The account of foreigners Greeks, romans, Chinese, Arabs and early Europeans provide a different perspective on India but these too are flawed by distortions and exaggerations. Strabo a first century Greek historian nothing the many contradictions in the reports about India by Alexander generals comments if they differ thus about what was seen what must we think of that report from hearsay? So in case like these one must accept everything that is nearest to credibility.

This lack of reliability of source however primarily affects only political history and does not seriously hamper the study of the socio-culture history of classical India on which we have a good amount of fairly reliable information. For about a thousand years from around the middle of the first millennium India was a prosperous and marvelously creative civilization which made many seminal contribution in several fields of culture. But this was followed by a many centuries long cultural hibernation and decay from which India is yet to fully awaken. The study of these progressive and regressive phase of the classical Indian civilization is the subject of this book.

Indian today take great pride in their ancient culture heritage and rightly so but they have generally shown little regard for the preservation of their ancient texts or of the relics past. Incredible though it might seem a third century pillar was used as a road roller by a contractor in early modern time similarly a slab of the fourth century Mathura stone inscription of emperor Chandra gupta II was used to pave a street and as recently at 2008 the nearly 1000 year old frescos in a pallava temple in Tamil Nadu were obliterated by sandblasting them to clean up the walls! And every were in India numerous ancient monuments were ransacked by the common people for construction materials to build their mean tenements.

Many of the historical relics of India that are extant now are those salvaged or protected y European conservationists during the British rule. Europeans also played a crucial role in collating an publishing ancient Indian texts many of which had become quite corrupt over the centuries. And European were the first to explore ancient Indian history and reveal its richness to the world and to Indian themselves.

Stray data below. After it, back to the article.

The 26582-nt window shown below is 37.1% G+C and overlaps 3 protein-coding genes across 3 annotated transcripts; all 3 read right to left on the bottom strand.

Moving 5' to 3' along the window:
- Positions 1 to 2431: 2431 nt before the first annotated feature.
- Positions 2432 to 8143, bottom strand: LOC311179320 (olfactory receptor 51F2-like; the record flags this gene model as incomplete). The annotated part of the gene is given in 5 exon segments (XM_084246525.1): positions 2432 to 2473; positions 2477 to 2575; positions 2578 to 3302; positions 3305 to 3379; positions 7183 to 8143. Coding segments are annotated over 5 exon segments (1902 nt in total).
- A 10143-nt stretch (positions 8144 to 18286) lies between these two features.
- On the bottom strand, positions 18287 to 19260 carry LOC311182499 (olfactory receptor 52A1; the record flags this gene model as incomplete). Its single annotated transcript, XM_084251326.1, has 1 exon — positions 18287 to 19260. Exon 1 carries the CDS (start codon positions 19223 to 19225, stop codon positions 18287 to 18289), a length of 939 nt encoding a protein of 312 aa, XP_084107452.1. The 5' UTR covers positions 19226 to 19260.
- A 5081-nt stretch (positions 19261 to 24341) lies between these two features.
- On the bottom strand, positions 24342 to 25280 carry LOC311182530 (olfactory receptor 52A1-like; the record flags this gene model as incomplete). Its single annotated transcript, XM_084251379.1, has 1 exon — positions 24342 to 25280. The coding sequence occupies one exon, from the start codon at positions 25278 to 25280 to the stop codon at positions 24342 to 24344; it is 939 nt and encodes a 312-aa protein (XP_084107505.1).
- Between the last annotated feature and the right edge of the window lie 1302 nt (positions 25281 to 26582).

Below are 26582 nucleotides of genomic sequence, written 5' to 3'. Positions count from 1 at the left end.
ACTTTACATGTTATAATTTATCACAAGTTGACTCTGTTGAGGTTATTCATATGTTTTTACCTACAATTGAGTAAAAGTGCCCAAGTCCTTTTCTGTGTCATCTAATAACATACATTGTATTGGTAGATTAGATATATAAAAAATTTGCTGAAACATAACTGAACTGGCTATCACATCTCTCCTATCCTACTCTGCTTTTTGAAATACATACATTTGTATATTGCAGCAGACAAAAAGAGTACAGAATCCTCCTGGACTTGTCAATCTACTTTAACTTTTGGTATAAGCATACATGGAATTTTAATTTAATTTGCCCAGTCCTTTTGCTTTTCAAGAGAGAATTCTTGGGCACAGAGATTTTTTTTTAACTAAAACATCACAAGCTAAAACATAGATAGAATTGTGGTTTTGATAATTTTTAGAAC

However many myths about India heritage still persist. And they distort the self image of contemporary Indians. The myths the dead form which have no vital truth to support them only prolong the suffering of the patient who is ailing from the poison generated by the putrid waste of the past comments Radhakrishna former president of India. To move ahead Indian has to free its mind form the mental prison of the past.

I have in the book tired to portray a civilization including the everyday life of the people rather than narrative a conventional history. I have therefore quoted extensively from the primary sources of the period to enable readers to see the events of the age through the eyes of the people who lived then and thus vicariously relive those experience. Political history is just one part of this twelve part book.

The overview with which the text opens briefly summarizes the central themes explored in detail in the main sections of the book. This has been done so that the reader may not lost the motif of the book in its ass of detail.

This book in part of a four volume study of the pre-modern history of India from the beginning up to the eighteenth century. Two books of this series have already been published: the last spring: the lived and times of the great mughals and gem in the Lotus: the seeding of India civilization. The next mughals and gem in the lotus: the seeding of Indian civilization. The next book will cover the history of early medieval India and will complete the set.

The term ancient India used in this book refers to the entire pre medieval period from the beginning up to the eleventh century while classical India refers to the period from the second century to the eleventh and the term India refers to the subcontinent not to the republic of India.

Contents

AcknowledgementXIII
PrefaceXV
Part I: Overview
1The Golden age3
2The dark age15
Part II: Political History
1Mauryan afterglow27
2The Aliens34
3First Hindu Empire40
4Lords of middle India50
5The south also rises61
6Last emperor80
7Twilight centuries88
Part III: Polity
1King is life99
2Royal lifestyle118
3All the king Men129
4The tax net138
5Unequal Laws chancy justice146
6Forever Wars161
7Village Democracy179
Part IV: Economy
1The earth axle191
2The wealth producers205
3Labha from moolah218
4The land of treasures236
Part V: Society
1The caste grid257
2The gods on earth280
3The others302
Part VI: Family
1Four stages four goals317
2The knot of all breath327
3Goddess ogress349
Part VII:Everyday life
1Ends and means377
2The sybarites392
3The Scruff of life408
4Classical fashions425
5Kama's Slaves436
Part VIII: The Sciences
1Culture Efflorescence461
2Pearls and pebbles472
3The Veda of health483
Part IX: Philosophy
1Metaphysics of Metaphore507
2Matter spirit interplay514
3Mental asceticism524
4Illusion of reality537
5Why cuckoos sing555
6Paths in the sky563
7wisdom at noon570
Part X: Literature
1The Crafting of Sanskrit595
2Belle Letter605
3Courtier Poets620
4Poets of love and angst637
5Poets of the People652
Part XI: The Arts
1The Fifth Veda665
2Mansions of Gods683
3Sermons in Stone705
Part XII: Religion
1Godless religions729
2Be ye your own light744
3Little vehicles great vehicle762
4Senescence of Buddhism778
5Polymorphic religion793
6Galaxy of gods810
7Gods to Romance836
8Rising by falling860
Notes881
Incidental Data886
Bibliography911
Index921